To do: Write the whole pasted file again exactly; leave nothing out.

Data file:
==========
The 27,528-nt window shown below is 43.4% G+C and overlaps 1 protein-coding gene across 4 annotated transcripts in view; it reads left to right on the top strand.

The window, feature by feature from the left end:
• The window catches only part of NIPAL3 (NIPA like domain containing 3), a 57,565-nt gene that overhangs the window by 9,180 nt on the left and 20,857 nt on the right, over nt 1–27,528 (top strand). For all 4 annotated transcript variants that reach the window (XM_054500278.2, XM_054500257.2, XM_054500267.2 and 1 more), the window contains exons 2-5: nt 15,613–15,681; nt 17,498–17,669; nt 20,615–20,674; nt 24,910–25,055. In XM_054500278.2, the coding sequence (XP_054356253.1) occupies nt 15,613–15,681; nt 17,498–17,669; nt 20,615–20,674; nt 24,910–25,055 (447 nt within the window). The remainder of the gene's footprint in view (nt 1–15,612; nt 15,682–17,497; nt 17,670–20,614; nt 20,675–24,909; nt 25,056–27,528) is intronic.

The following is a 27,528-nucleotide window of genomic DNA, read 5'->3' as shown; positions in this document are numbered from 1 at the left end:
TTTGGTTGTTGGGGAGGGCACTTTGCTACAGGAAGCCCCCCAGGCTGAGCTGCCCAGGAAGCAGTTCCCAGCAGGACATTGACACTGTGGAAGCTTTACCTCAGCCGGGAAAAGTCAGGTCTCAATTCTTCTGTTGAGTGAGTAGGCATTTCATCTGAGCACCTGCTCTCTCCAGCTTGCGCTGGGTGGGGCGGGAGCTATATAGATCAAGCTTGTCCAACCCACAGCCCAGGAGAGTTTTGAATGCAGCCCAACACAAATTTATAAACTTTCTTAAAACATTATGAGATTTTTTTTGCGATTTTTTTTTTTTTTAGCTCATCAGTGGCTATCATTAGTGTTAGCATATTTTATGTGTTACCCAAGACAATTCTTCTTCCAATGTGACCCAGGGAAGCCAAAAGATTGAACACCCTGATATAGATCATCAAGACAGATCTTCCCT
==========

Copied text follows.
The 27,528-nt window shown below is 43.4% G+C and overlaps 1 protein-coding gene across 4 annotated transcripts in view; it reads left to right on the top strand.

The window, feature by feature from the left end:
• The window catches only part of NIPAL3 (NIPA like domain containing 3), a 57,565-nt gene that overhangs the window by 9,180 nt on the left and 20,857 nt on the right, over nt 1–27,528 (top strand). For all 4 annotated transcript variants that reach the window (XM_054500278.2, XM_054500257.2, XM_054500267.2 and 1 more), the window contains exons 2-5: nt 15,613–15,681; nt 17,498–17,669; nt 20,615–20,674; nt 24,910–25,055. In XM_054500278.2, the coding sequence (XP_054356253.1) occupies nt 15,613–15,681; nt 17,498–17,669; nt 20,615–20,674; nt 24,910–25,055 (447 nt within the window). The remainder of the gene's footprint in view (nt 1–15,612; nt 15,682–17,497; nt 17,670–20,614; nt 20,675–24,909; nt 25,056–27,528) is intronic.

The following is a 27,528-nucleotide window of genomic DNA, read 5'->3' as shown; positions in this document are numbered from 1 at the left end:
TTTGGTTGTTGGGGAGGGCACTTTGCTACAGGAAGCCCCCCAGGCTGAGCTGCCCAGGAAGCAGTTCCCAGCAGGACATTGACACTGTGGAAGCTTTACCTCAGCCGGGAAAAGTCAGGTCTCAATTCTTCTGTTGAGTGAGTAGGCATTTCATCTGAGCACCTGCTCTCTCCAGCTTGCGCTGGGTGGGGCGGGAGCTATATAGATCAAGCTTGTCCAACCCACAGCCCAGGAGAGTTTTGAATGCAGCCCAACACAAATTTATAAACTTTCTTAAAACATTATGAGATTTTTTTTGCGATTTTTTTTTTTTTTAGCTCATCAGTGGCTATCATTAGTGTTAGCATATTTTATGTGTTACCCAAGACAATTCTTCTTCCAATGTGACCCAGGGAAGCCAAAAGATTGAACACCCTGATATAGATCATCAAGACAGATCTTCCCT